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Assessing the Potential Impact of Supply Chain Disruptions

January 10, 2012


In the introduction to a study on supply chain risk management, Stephan M. Wagner, from the Swiss Federal Institute of Technology, and Christoph Bode, from the WHU—Otto Beisheim School of Management, wrote, “We find a relatively unstable world on the one hand, and increasingly sensitive supply chains on the other.” [“An Empirical Examination of Supply Chain Risk Performance along Several Dimensions of Risk,” Journal of Business Logistics, Vol. 29, No. 1, 2008] To bolster their claims about the relative instability of the world, Wagner and Bode cite the results of a number of other studies. They write:

“There is strong evidence that … catastrophic events are becoming more frequent (Coleman 2006). Elkins, Handfield, Blackhurst, and Craighead (2005) observed that there has been an increase both in the potential for disruptions and in their magnitude. Likewise, Munich Re (2007, p. 46) stated in its annual report on natural hazards that ‘since 1950, there has been a long-term upward trend in the number of events and the amount of economic and insured losses.'”

To read more about Munich Re’s findings concerning weather-related disasters, read my post entitled Is Risk Assessment Getting More Difficult? To bolster their claim that supply chains are getting more sensitive to disruptions, Wagner and Bode write:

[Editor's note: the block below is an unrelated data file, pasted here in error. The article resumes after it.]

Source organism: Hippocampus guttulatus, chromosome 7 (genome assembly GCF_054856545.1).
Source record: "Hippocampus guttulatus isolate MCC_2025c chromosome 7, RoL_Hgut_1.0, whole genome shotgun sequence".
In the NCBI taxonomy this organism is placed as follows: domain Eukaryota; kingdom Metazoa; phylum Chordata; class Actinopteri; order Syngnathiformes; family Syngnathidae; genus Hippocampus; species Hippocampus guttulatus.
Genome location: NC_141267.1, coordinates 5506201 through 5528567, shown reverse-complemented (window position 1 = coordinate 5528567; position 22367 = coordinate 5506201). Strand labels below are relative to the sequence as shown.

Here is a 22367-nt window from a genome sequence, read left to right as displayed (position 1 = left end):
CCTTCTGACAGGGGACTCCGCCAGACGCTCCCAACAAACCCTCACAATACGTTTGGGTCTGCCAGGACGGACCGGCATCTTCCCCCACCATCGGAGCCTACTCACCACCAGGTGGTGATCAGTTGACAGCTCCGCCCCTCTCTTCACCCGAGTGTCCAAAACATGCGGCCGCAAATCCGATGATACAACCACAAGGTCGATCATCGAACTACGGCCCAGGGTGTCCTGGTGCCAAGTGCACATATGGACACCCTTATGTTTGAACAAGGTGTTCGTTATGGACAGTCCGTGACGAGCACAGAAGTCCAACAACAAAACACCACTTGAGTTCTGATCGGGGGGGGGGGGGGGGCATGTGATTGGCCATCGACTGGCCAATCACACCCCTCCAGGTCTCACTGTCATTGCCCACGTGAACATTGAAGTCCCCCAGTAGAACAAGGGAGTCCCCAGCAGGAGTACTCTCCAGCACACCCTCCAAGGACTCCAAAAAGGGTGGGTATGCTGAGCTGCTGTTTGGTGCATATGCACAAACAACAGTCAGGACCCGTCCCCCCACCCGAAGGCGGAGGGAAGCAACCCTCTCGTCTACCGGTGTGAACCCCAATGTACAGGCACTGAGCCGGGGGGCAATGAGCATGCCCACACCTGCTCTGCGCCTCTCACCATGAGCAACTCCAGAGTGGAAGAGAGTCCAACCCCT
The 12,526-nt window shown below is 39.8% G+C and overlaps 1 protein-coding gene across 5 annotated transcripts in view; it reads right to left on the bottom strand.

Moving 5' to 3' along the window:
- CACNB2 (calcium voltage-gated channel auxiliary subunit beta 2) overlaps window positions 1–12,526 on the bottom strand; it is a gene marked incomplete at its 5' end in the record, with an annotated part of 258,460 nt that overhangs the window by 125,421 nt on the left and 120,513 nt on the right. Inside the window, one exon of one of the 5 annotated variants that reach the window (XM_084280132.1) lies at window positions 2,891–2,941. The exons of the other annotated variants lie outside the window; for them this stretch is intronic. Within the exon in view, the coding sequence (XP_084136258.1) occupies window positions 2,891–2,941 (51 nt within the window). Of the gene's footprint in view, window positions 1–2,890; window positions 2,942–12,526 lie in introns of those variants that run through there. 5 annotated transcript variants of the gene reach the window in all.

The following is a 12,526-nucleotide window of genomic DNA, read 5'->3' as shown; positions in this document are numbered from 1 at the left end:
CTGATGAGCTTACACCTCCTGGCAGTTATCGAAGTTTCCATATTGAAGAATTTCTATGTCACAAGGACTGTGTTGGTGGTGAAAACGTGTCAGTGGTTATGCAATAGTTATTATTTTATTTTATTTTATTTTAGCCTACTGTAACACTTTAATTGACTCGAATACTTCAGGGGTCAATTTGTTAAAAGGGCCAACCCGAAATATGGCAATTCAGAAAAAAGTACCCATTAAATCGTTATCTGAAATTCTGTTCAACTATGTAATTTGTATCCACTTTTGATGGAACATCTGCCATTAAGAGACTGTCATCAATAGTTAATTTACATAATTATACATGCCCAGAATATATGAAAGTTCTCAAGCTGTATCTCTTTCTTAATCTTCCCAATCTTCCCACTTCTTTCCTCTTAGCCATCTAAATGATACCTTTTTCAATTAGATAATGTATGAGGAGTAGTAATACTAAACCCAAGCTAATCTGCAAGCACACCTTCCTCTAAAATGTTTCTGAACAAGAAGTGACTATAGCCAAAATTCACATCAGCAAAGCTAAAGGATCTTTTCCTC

“Modern supply chains seem to be more vulnerable than ever. Over the last decade, almost all industries have seen increased competitive pressure in the business environment and the globalization of markets. These changes have compelled firms to make their intra-firm business processes and inter-firm supply chains either more efficient or more responsive, for instance, by outsourcing and offshoring many manufacturing and R&D activities, sourcing in low-cost countries, reducing inventories, or collaborating more intensively with other supply chain actors (Fisher 1997; Huit, Ketchen, and Slater 2004; Lee 2002; Wisner 2003). Although such supply chain design changes and supply chain management initiatives have great potential to make operations leaner and more efficient in a stable environment, they simultaneously increase the fragility and vulnerability of supply chains to disruptions (Craighead, Blackhurst, Rungtusanatham, and Handfield 2007; Wagner and Bode 2006; Zsidisin, Ragatz, and Melnyk 2005a).”

Wagner and Bode are not the only analysts who have concluded that companies can make their supply chains too lean. That’s why Timothy J. Pettit recommends that companies seek to keep their supply chains in a “Zone of Balanced Resilience.” To read more on that topic, see my post entitled Supply Chain Resiliency Still an Issue. Wagner and Bode believe that some companies defer addressing supply chain risk because it addressing it takes resources — resources than can affect profits. In order to rationally address risk management, companies need to have good information — which is sometimes not readily available. They write: